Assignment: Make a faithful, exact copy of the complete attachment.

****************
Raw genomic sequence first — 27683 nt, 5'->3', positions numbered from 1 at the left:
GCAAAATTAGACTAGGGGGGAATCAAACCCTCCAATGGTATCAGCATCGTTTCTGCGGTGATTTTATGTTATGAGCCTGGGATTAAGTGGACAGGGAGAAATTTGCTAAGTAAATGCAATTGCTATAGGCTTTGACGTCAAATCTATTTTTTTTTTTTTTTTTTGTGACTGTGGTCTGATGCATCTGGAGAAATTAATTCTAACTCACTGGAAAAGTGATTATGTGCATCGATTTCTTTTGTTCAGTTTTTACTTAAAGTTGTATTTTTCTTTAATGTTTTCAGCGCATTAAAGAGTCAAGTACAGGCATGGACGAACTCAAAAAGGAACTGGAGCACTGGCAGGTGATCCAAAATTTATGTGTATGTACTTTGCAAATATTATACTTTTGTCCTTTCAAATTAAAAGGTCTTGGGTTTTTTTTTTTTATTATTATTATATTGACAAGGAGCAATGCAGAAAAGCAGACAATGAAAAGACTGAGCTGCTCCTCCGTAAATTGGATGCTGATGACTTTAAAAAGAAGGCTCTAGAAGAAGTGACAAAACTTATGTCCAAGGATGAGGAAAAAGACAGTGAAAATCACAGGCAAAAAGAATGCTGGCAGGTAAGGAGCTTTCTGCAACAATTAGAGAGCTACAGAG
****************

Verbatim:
Raw genomic sequence first — 27683 nt, 5'->3', positions numbered from 1 at the left:
GCAAAATTAGACTAGGGGGGAATCAAACCCTCCAATGGTATCAGCATCGTTTCTGCGGTGATTTTATGTTATGAGCCTGGGATTAAGTGGACAGGGAGAAATTTGCTAAGTAAATGCAATTGCTATAGGCTTTGACGTCAAATCTATTTTTTTTTTTTTTTTTTGTGACTGTGGTCTGATGCATCTGGAGAAATTAATTCTAACTCACTGGAAAAGTGATTATGTGCATCGATTTCTTTTGTTCAGTTTTTACTTAAAGTTGTATTTTTCTTTAATGTTTTCAGCGCATTAAAGAGTCAAGTACAGGCATGGACGAACTCAAAAAGGAACTGGAGCACTGGCAGGTGATCCAAAATTTATGTGTATGTACTTTGCAAATATTATACTTTTGTCCTTTCAAATTAAAAGGTCTTGGGTTTTTTTTTTTTATTATTATTATATTGACAAGGAGCAATGCAGAAAAGCAGACAATGAAAAGACTGAGCTGCTCCTCCGTAAATTGGATGCTGATGACTTTAAAAAGAAGGCTCTAGAAGAAGTGACAAAACTTATGTCCAAGGATGAGGAAAAAGACAGTGAAAATCACAGGCAAAAAGAATGCTGGCAGGTAAGGAGCTTTCTGCAACAATTAGAGAGCTACAGAG